Customer Due Diligence for Banks: Risk Management and Compliance

March 14, 2024
Customer Due Diligence for Banks: Risk Management and Compliance

Banks of all stripes need to conduct customer due diligence (CDD) as part of their daily operations. Understanding who they’re working with and what their customers are doing is essential to protecting all stakeholders in the business relationship.

The two main reasons banks and financial institutions need to concern themselves with due diligence—and CDD specifically—are risk management and compliance. Through CDD, banks can assess the risks associated with their customers and take appropriate measures to mitigate them.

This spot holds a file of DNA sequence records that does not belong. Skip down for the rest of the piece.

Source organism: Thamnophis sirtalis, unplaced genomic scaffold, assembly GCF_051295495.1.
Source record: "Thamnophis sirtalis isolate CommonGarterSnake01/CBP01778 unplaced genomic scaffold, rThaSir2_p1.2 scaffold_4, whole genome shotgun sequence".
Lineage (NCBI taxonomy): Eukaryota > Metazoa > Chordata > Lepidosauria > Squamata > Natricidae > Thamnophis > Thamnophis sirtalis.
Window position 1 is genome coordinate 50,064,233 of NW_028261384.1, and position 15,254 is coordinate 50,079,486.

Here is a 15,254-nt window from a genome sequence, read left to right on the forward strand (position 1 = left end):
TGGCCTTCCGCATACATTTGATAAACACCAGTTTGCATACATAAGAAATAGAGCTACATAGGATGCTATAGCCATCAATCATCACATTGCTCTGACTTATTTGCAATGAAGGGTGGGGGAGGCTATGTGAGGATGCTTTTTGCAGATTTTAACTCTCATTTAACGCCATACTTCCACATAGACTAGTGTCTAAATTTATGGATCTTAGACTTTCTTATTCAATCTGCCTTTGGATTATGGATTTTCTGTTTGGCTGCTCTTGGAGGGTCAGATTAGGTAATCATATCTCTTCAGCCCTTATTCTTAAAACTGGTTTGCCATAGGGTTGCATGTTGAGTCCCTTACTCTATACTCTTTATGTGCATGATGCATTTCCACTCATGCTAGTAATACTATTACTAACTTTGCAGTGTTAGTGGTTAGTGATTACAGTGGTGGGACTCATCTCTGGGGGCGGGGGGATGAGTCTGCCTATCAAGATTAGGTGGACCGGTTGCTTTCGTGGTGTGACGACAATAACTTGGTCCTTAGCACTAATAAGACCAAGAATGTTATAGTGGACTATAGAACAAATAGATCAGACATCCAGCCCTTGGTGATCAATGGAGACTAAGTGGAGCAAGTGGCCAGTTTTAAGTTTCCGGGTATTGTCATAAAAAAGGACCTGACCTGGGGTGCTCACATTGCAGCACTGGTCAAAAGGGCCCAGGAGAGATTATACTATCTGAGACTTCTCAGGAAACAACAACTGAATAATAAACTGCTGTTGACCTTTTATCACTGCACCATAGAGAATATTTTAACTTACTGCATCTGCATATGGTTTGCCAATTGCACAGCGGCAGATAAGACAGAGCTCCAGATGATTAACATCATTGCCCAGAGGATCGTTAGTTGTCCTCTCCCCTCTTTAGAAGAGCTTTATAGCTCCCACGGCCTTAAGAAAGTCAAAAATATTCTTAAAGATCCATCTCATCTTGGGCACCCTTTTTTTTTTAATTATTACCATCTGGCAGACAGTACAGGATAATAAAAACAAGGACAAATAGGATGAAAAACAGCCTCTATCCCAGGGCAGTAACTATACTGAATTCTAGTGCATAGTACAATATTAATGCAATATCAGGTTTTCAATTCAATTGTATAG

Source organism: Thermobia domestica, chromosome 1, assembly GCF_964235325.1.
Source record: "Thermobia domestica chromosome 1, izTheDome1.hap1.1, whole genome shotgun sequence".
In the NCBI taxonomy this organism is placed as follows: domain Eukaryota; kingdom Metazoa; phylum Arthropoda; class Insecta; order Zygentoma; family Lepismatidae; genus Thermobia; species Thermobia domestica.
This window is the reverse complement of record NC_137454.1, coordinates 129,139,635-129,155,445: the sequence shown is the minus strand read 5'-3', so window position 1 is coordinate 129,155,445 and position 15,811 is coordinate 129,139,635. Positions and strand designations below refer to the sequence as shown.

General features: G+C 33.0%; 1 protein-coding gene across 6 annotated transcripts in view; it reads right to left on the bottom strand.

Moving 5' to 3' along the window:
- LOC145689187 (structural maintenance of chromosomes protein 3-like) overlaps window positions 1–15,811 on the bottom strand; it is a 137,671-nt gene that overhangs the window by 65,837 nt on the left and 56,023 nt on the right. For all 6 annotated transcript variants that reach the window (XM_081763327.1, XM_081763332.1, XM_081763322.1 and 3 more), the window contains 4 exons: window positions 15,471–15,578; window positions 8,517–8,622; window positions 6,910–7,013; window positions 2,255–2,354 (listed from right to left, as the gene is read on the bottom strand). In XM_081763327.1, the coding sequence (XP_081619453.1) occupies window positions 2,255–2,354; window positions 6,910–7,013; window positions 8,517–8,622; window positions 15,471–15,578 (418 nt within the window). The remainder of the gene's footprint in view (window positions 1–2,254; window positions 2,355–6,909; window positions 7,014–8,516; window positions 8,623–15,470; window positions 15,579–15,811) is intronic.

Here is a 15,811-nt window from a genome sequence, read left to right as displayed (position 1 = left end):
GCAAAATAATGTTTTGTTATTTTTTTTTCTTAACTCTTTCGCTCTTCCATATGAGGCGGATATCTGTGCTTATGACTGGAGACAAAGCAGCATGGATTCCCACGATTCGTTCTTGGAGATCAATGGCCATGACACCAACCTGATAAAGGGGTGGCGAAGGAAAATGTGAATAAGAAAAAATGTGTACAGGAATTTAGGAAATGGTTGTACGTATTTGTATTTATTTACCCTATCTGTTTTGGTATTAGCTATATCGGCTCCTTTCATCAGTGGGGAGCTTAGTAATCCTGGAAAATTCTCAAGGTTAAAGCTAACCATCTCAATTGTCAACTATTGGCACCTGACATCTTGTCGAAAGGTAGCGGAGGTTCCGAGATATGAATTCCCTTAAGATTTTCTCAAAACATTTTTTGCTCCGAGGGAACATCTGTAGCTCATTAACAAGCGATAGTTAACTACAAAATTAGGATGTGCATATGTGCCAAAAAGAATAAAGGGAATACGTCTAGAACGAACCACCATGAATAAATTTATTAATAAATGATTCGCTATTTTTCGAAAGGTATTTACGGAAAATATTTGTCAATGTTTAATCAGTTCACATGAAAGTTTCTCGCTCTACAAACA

In this post, we’ll cover why CDD matters and how to implement it efficiently.

Why is due diligence important for banking?

Simply put, banks need to know their customers. They need to know who they are and that they’re representing themselves accurately. Banks also need assurance that customers aren’t using their accounts for criminal activities, like money laundering.

This applies to fintech firms and neobanks as well. The Federal Reserve publishes a guide on due diligence processes for financial technology, noting the challenges and urgency that come with the territory. Due diligence is especially critical because of the speed with which fintech can compile massive amounts of sensitive data.

The importance of CDD in risk management